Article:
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Over the weekend, during a marketing and advertisers conference, Microsoft’s Yusuf Mehdi was misinterpreted by an attendee. Unfortunately that attendee (who opted to remain anonymous) was then picked up and quoted by advertising publication Advertising Age. According to an article run by the publication, Kinect for Xbox One will allow Microsoft to harvest personal data to sell off to advertising agencies. It was described as the “holy grail in terms of how you understand the consumer in that 360 degrees of their life.” Naturally, people went wild and the whole debate about Kinect spying on households kicked into high gear.

This isn’t the first time people have talked of such things; this originally cropped up when the Xbox 360’s Kinect sensor first hit the scene.

Needless to say, Microsoft has gone into damage control mode to reassure gamers that in fact no, Kinect on Xbox One will not be spying on you. Well, unless you ask it to.

Microsoft has told website All Things D that Mehdi’s comments were misinterpteted, and when he was talking about harnessing marketing power, he was in fact talking about SmartGlass and how advertising agencies could utilise this technology with SmartGlass-to-TV-series tie-ins.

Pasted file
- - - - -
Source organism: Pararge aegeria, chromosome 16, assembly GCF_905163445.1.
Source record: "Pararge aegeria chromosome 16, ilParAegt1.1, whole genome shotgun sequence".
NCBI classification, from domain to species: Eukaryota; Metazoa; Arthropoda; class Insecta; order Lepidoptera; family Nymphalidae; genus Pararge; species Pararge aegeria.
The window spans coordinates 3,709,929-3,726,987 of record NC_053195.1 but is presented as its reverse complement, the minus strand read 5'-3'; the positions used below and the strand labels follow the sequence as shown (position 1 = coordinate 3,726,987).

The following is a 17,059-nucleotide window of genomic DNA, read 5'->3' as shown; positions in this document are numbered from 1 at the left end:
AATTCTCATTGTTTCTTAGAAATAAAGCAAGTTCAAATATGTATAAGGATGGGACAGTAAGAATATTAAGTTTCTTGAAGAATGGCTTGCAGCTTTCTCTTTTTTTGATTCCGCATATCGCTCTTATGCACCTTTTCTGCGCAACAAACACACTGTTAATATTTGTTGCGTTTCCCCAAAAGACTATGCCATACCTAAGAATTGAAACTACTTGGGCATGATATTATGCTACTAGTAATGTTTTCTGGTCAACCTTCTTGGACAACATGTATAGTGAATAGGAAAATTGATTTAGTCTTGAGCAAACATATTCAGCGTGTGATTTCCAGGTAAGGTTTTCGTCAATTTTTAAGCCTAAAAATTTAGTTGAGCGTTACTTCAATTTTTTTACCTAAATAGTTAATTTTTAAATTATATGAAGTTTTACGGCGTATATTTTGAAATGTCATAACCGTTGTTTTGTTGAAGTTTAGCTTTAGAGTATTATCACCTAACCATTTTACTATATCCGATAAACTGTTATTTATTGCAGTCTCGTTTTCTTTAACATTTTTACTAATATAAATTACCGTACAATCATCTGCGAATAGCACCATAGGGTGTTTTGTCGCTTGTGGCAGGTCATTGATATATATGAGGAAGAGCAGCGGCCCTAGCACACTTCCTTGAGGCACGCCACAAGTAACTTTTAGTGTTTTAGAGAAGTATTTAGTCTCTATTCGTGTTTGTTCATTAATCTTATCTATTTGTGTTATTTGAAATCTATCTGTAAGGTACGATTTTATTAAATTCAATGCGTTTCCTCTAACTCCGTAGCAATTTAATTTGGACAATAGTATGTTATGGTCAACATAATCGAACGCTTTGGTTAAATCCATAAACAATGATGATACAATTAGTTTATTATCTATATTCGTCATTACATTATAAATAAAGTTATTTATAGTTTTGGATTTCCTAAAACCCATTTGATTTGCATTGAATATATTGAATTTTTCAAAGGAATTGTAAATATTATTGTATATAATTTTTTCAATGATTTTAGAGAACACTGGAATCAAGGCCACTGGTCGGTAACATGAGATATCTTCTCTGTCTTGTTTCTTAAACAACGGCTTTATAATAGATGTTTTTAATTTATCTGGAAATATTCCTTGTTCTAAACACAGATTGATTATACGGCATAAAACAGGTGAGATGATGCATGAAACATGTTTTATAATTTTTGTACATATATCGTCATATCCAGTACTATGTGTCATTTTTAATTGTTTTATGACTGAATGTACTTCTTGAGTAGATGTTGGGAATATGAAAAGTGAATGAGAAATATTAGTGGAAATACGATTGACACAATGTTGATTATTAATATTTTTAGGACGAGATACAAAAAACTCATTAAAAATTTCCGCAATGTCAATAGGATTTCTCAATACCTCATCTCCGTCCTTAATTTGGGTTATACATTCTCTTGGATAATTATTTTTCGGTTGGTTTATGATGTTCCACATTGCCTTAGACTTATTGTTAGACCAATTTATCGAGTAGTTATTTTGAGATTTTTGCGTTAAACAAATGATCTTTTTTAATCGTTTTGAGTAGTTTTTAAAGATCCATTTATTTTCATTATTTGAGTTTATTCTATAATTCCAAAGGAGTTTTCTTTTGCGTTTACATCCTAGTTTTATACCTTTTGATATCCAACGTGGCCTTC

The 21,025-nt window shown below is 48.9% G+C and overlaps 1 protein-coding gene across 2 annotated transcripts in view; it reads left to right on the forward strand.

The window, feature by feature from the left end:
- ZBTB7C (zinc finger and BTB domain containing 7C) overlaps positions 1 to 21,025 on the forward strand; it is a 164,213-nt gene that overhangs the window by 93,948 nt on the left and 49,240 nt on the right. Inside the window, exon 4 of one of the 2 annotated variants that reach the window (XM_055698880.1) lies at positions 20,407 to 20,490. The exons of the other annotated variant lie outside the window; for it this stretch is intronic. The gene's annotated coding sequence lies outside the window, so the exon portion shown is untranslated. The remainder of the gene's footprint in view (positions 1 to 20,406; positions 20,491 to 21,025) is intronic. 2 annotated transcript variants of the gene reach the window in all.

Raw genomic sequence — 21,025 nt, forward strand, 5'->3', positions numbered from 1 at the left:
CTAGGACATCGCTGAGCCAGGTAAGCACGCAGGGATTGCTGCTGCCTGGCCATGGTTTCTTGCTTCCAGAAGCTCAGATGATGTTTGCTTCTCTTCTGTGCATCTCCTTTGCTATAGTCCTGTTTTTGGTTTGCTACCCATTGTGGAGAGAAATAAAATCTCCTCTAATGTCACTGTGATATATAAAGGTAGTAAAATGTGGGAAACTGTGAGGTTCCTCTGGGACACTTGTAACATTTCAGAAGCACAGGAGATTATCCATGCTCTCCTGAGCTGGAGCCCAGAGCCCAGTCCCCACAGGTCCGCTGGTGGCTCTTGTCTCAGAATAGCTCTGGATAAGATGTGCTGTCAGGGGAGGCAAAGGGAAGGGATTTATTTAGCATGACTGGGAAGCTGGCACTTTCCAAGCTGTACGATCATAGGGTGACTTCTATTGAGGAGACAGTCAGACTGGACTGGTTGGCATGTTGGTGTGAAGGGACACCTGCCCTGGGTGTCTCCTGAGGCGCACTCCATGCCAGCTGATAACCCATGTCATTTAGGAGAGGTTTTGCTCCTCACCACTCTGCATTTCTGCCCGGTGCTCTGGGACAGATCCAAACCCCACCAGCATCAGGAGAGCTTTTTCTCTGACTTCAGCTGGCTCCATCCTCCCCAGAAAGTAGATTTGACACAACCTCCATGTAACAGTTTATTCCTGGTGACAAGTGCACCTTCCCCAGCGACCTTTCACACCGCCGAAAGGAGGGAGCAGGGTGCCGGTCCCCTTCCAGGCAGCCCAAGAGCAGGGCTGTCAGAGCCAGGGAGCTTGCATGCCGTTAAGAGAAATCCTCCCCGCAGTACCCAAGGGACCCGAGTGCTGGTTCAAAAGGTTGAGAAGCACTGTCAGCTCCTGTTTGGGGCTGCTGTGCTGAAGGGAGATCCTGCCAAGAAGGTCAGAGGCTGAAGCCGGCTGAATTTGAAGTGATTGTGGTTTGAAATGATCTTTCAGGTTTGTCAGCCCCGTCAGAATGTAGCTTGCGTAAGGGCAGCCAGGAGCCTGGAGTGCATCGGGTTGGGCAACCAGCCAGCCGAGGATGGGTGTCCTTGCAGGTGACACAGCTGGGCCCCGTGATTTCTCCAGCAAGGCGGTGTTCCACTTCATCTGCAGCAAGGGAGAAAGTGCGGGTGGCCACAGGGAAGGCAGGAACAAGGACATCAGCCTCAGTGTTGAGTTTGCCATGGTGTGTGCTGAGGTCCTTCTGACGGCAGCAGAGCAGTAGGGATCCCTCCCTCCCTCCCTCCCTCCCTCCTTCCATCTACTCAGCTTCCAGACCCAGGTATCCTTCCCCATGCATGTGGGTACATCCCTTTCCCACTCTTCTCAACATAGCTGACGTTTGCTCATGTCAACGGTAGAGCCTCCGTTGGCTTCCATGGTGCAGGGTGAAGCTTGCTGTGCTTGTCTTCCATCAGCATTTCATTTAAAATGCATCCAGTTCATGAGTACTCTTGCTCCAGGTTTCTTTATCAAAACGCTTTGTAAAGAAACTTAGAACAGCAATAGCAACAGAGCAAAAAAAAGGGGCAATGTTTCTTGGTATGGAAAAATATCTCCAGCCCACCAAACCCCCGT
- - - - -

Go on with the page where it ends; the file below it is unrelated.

In an emailed statement to All Things D, Microsoft said: “For example, just as Xbox SmartGlass allows companion mobile experiences that are synchronous to what is being watched on TV, advertisers could create new experiences unifying their content across devices.”

Just in case the explanation of Mehdi’s comments weren’t clear enough, Microsoft added:

“The quote from Yusuf in Ad Age is not in relation to Kinect. We do not have plans to target ads or content to you based on any data Kinect collects. We have a long-standing commitment to your privacy and will not target ads to you based on any data Kinect collects unless you choose to allow us to do so (emphasis ours). Furthermore, we will give you a clear explanation of what is collected and how it will be used.

Importantly, we do not collect your personal information to share or sell to third parties, and you are fully in control over what personal data is shared. We have strict policies to protect your privacy and these policies will continue to be upheld with our next generation product.”

So there you go; in case it needed to be said (again): Kinect is not spying on you… unless you’re down with the idea in which case it’s going to know ALL YOUR SECRETS.

Sources: All Things D; Polygon; Kotaku

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